Science Committee Passes Neugebauer Bill to Reduce Windstorm Damage
(Targeted News Service Via Acquire Media NewsEdge) WASHINGTON, Feb. 28 -- Rep. Randy Neugebauer, R-Texas (19th CD), issued the following news release:
Congressman Randy Neugebauer (R-TX) released the following statement after the House Committee on Science, Space, and Technology voted to pass H.R. 1786, a bill he authored to coordinate federal research into windstorm damage prevention. Reauthorizing the National Windstorm Impact Reduction Program (NWIRP) will help save lives and reduce property damages.
"NWIRP promotes valuable research that will help us build stronger, safer shelters that can withstand powerful storms," Neugebauer said. "And it makes more efficient use of our resources--we know that for every $1 we invest in resilience, we save $4 in disaster response."
NWIRP is designed to promote critical research and help us better understand the mechanics of windstorms by coordinating the efforts of four agencies - NOAA, the National Science Foundation, FEMA, and the National Institute of Standards and Technology (NIST).
"I'm really pleased that we passed this bill, and I'm looking forward to bringing it to the full House for a vote," Neugebauer said. "I'm grateful to Chairman Smith and my colleagues for supporting this life-saving research."
A number of groups wrote Neugebauer to praise the legislation and comment on how it will help communities become more resilient to storm damage:
American Society of Civil Engineers (ASCE): ASCE is firmly convinced that a unified national program addressing efficient wind-resistant design and construction, early warning and detection, improved emergency response, and public education and awareness will result in a significant reduction in losses, both human and economic.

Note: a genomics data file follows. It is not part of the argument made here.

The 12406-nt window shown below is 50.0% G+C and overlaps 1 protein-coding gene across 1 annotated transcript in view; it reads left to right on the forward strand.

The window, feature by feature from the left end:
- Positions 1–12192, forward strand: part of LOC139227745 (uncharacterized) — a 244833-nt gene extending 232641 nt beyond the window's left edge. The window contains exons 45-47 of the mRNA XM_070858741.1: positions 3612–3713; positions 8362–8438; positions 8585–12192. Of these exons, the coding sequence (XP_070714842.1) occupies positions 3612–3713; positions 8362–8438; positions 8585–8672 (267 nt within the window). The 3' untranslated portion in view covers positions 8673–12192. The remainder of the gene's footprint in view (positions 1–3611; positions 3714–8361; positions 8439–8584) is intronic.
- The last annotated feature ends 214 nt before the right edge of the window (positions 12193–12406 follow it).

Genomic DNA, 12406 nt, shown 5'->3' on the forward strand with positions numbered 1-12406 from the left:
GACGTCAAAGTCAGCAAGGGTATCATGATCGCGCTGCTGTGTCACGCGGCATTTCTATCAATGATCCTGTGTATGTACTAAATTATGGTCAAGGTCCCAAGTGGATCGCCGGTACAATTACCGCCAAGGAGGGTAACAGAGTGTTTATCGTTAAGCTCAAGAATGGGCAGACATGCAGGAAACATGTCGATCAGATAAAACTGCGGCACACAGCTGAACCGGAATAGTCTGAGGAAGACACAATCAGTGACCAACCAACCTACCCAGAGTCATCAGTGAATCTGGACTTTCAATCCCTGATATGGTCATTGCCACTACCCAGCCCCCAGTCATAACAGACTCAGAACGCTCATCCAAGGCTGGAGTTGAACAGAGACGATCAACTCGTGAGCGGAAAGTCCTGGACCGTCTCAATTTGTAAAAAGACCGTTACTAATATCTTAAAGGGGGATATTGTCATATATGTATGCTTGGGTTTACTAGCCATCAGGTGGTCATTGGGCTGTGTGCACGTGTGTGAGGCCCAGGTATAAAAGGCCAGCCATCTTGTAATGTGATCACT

National Ready Mixed Concrete Association (NRMCA): While no one can predict what disasters may occur in the future--and they will happen--areas hit hardest in the past are likely be impacted again. From Hurricanes along the Gulf and East Coasts to Tornado Alley, the geography is predictable even while the timing is not. However, through continued research in atmospheric science and data collection, advancements in mitigation, such as building technology and techniques, and greater use of testing like those highlighted in H.R. 1786, residential and commercial buildings can and will be constructed to withstand all forms of natural disasters, especially those involving high wind events. The research the National Windstorm Impact Reduction Program (NWIRP) conducts helps save lives and money, and fosters quick recovery of devastated communities.
Insurance Institute for Business & Home Safety (IBHS): We strongly believe that this is an important, cost-effective initiative to measurably reduce loss of life and property from windstorms. A coordinated, well-funded federal research program is needed to pull together meteorological information about specific hazards; to support wind engineering expertise that defines the connection between windstorm characteristics and loads imposed on buildings and structures; for structural engineering expertise that develops efficient systems to handle these loads and load effects in new buildings and to strengthen existing buildings; and to coordinate national efforts to promote mitigation.
Farmers Insurance: This legislation will support basic research to better understand windstorms, atmospheric science data collection, and the development of risk assessment tools and mitigation techniques. The program includes valuable research and development efforts by NOAA, the National Institute of Standards and Technology, the National Science Foundation, and the Federal Emergency Management Agency, all aimed at breaking the impractical and inefficient cycle of dealing with natural disasters after they happen. The improvement of building codes, voluntary standards, and construction practices for buildings and homes -- all of which NWIRP promotes -- will improve disaster resiliency in our communities.
TNS 30VitinMar-140301-4652857 30VitinMar
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